On the one side, my valuation takes into account the massive potential of Logitech’s growth drivers and, on the other, the increasingly competitive environment as well as other market-related risks. Consumer product cycles have substantially shortened and, in order to continue growing its market share while bearing the risk of failure, LOGI has become much faster with lean structures, a high degree of innovation, and an effective supply chain. This is why I consider different possible outcomes for LOGI’s share price, whereas the middle valuation with a target price of $140 is my preferred and more realistic scenario which would value Logitech at $23.54B while assuming a rather conservative perpetual growth rate of 2% and a WACC of 6.55%. This scenario would imply a stunning 65% upside potential to Logitech’s current share price.
Institutional Sponsorship and Short Interest
During the latest stock price pullback, some high-quality institutional investors increased their positions substantially. BlackRock Investment Management (UK) Ltd. (NYSE:BLK) in particular raised its long position by 4,866.13% in the past few months, owning almost 10% of Logitech.
Some other institutions or their subsidiaries - for example, UBS Financial Services, Inc. (NYSE:UBS), Goldman Sachs International (NYSE:GS), J.P. Morgan Securities PLC (NYSE:JPM) - have as well added between 200% and 300% of their positions. Despite this, LOGI’s short interest remains relatively high at 6%, decreasing from its peak in August at 10%. The short ratio is now 14.66 days while on the 13th of August it reached 24.12 days. As an example, Tesla’s (NASDAQ:TSLA) short interest is 2.57% with 1.13 days of short exposure and in general, observed average values are less than 5% short interest and 1-3 days short exposure. On the other hand, these short positions need to be covered, and looking at the short exposure, it could therefore trigger a shortsqueeze once the short sellers are under pressure to close their positions, this could lead to a significant increase in the share price over the short term.
The biggest short-to-medium-term risk for Logitech is a prolonged disruption in the supply chain which extends for a longer time than the company had forecast. This would possibly affect the delivery capacity and subsequently, revenue growth as the company could face bottlenecks in the sourcing of important parts and materials or suffer from logistic delays. The production capacity in China could be affected by stricter Covid-related restrictions and a further deterioration of the ongoing tensions between China and the United States. Regulations in the world's biggest gaming market in China are of concern for companies in the sector since they can directly affect the demand. Moreover, since VR is a very attractive and profitable market with high projected growth rates, it will attract many competitors and lead to highly competitive market conditions in which Logitech will have to establish its market share. Despite those risk factors being a threat for Logitech, I am convinced the company will be able to mitigate those risks as it did with challenges in the past. Logitech is already a very well-established company in its main markets and can count on a robust balance sheet with a significant amount of cash and inventory, high margins, strong brands, and a superior innovation capacity to capture the potential offered by future growth drivers. The management is constantly monitoring the international supply chain risks as well as political and commercial tensions between China and the USA, mitigating those risk factors. Regulatory activity in the gaming market in China is focusing on young gamers under the age of 18 years, while over 80% of Logitech’s business in this category originate from customers over that age. The market has already discounted a 32% decline in revenue for this year, causing the stock to decline over 45% since its all-time high in June 2021. From my point of view, those risks are therefore already priced-in and the market underestimates the upside potential of the stock.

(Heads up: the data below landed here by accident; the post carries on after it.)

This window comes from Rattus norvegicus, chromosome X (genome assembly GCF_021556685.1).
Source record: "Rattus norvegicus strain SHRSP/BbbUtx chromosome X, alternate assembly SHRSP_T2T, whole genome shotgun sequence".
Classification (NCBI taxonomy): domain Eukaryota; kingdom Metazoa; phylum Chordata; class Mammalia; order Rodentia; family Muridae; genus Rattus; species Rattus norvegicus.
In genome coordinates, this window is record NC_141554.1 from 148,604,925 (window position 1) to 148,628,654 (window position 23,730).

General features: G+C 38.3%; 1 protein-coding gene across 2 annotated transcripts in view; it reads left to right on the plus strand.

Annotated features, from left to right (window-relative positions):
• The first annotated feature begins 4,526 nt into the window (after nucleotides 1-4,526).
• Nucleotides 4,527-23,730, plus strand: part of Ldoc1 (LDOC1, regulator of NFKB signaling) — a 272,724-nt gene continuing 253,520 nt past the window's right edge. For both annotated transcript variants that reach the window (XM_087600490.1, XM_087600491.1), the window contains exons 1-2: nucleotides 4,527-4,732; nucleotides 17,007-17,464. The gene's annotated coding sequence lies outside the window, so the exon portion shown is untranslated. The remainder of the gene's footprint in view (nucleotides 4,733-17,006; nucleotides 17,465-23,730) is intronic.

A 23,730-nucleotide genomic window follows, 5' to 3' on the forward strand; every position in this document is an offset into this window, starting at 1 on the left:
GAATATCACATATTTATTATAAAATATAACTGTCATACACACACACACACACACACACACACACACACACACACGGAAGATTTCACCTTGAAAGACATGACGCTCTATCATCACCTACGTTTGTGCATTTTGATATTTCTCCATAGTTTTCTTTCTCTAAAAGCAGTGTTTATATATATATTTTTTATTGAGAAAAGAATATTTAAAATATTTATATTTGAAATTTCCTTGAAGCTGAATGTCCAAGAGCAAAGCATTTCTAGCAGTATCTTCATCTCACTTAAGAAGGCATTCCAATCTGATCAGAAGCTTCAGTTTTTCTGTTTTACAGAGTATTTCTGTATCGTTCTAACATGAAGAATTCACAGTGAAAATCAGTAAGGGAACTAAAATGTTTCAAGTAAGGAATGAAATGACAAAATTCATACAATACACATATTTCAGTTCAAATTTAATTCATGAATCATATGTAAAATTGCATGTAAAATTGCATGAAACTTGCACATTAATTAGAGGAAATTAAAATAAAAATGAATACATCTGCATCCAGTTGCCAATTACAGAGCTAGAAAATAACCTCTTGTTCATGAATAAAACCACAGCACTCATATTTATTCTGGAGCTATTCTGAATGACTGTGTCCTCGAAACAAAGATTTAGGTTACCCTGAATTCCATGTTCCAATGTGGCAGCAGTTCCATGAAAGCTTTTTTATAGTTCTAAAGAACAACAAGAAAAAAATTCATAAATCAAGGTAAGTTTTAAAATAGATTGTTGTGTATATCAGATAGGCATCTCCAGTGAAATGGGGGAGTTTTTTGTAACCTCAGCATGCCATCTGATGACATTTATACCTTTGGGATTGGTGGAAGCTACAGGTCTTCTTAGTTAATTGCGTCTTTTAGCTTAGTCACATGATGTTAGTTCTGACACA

With a significant cash position and no long-term debt, an excellent capital allocation capability in its businesses, strong pricing power, and brand equity, robust investments in R&D, and the transition to a more marketing- and innovation-oriented business model, Logitech is fundamentally positioned for achieving its long-term goals of revenue growth between 8% and 10%, significantly outperforming the expected annual growth of 4% compounded between 2021 and 2025 in the global computer peripheral equipment market forecasted by Research and Markets. The stock has been under substantial pressure since its all-time high at $140.17 on the 9th of June 2021. The 45% sell-off since then was mostly driven by the company’s slowing sales and a rather conservative short- to mid-term outlook given by the management. Even though sales are slowing down YoY, the company’s revenue is still slightly growing at a very high level, and I expect the current quarter's sales to accelerate due to typical seasonal effects. I see the actual price as a possible entry point for more momentum- and swing-oriented traders, and depending on the individual risk management, investors can wait for a possible breakout confirmation, since technically the stock has still not determined a new uptrend. For long-term investors who recognize the potential of the growth drivers and value Logitech’s strong fundamental setup, the actual price level is really attractive and offers a substantial upside potential by already pricing in a major drop in sales.
This article was written by
Analyst’s Disclosure: I/we have a beneficial long position in the shares of LOGI either through stock ownership, options, or other derivatives. I wrote this article myself, and it expresses my own opinions. I am not receiving compensation for it (other than from Seeking Alpha). I have no business relationship with any company whose stock is mentioned in this article.